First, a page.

The Petsmart trip was originally for just one item- a replacement cat-scratching cardboard infill- but while I was in there, I decided to make another effort to address a more permanent problem.  Michelle, the 14-ish-year old senior cat in the house, has become positively unbearable to have around here in the middle of the night.  She needs to sleep with a human or she meows incessantly.  Usually, I take one for the team and let her settle down next to me (or, just as often, on me), but in recent weeks, without fail between 3:30 and 4 a.m., she gets off the bed (or me), moves to a nearby howling perch and starts to cry for her kibble. And will. Not. STOP.  My solution to this has been to exile her to the garage in the middle of the night- she still meows, but it's muffled from down that end.  It's warm but not-too-warm, I've added a catbox which she now sometimes tries to run out and use in the daytime, and other than the shuttling part, this could work long-term.  But it will get cold here eventually, and there's also the cat-and-human game of catching her to put her in the garage, which I would really like to stop having to do every freaking night.

And so, the brilliant idea: an automatic feeder for the little varmint.



Those dials allow you to set each side to pop open at a set and even different time up to 48 hours apart, and is intended for you to be able to feed your kitty while you're away for a day or two.  But in theory, one can also set it for, say, six hours after going to sleep and have it pop open right at Whine Time for the little shit.  Eventually I may switch to the dry food you see there, but for now the cats are Nine Lives wet-food grrls, so this involves a little more work: loading the thing before bed, putting it in the fridge, and then coming out to get it and bring it to Michelle's howling post at whatever closer-to-midnight hour I'm up anyway, because of either insomnia or a need by me and/or the dog to get up and pee.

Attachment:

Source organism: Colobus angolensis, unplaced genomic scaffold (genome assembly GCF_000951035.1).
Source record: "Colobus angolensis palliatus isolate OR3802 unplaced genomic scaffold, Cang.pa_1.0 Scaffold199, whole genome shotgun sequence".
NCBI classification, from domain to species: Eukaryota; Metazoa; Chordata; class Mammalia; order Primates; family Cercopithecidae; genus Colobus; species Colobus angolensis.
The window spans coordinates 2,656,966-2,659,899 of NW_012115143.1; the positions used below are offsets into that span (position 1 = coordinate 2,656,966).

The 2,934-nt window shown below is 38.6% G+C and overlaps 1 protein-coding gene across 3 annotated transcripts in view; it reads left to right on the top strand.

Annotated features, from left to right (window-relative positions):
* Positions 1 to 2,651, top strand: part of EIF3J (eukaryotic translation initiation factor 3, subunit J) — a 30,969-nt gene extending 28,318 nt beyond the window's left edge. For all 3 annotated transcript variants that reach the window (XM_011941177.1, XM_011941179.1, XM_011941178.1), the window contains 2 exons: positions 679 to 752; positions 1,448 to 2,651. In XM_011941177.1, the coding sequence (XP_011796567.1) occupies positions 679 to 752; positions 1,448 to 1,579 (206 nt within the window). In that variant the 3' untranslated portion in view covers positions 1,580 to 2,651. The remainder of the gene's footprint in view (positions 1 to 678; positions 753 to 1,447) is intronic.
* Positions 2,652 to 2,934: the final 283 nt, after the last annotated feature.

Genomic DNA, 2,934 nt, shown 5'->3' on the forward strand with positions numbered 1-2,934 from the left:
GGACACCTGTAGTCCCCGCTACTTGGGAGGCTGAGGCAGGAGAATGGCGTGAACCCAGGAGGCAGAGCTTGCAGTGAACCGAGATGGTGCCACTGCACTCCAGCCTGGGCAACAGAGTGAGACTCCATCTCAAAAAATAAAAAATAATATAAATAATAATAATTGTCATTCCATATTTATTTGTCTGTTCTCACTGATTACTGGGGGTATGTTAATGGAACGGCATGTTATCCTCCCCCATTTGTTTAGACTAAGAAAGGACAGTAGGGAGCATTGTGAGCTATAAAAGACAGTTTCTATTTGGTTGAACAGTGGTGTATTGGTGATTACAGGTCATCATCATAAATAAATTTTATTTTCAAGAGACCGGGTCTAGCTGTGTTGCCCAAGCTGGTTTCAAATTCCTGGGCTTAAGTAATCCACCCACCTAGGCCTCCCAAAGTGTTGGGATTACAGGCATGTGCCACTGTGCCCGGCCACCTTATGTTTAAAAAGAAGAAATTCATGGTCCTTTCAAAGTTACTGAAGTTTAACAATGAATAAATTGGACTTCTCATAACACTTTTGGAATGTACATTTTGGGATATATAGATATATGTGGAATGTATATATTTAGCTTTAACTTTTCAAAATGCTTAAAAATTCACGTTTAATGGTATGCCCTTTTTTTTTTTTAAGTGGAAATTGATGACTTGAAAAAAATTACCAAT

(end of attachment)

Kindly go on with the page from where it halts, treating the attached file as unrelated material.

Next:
We did a dry run (well, a wet run of Nine Lives) at din-din time last night to get her used to associating the feeder with food. Boy, did she. She proceeded to paw at the closed (and empty) second side of the thing in search of any food molecules that may have been in there. (Solution: both sides will have to be set to pop open at 4 a.m.)  Before turning in, I set it all up and put it in the fridge.... and for the one time in recent memory, neither I nor the dog needed to get up until just before her usual whining hour.

Mission accomplished. I just tossed her in the garage as usual, fed her (and everyone else) as usual, and got my (no more than usual) hour or so of post-feeding sleep before the alarm went off to take Ebony to the dog park.

So we'll try again tomorrow. There remain the variables of how the dog and the other cat will react when and if this experiment ever works. We're also waiting for Emily to get back to us about another solution- in this case, a spray-bottle solution. They have an automatic feeder, as well, but they only use it when they're away; theirs is the tower-type, and Gwenny has figured out how to defeat the dispensing mechanism and feed her face full of kibble like a coke-addicted lab rat. But Emily also mentioned that her vet has used a calming spray on the cat's crate before sending Gwenny home in it, and it seemed to relieve her anxiety enough so she didn't turn into a complete lunatic on the trip home. If we can figure out what it is, and if it works with this problem, I'll try anything short of Napalm on this cat.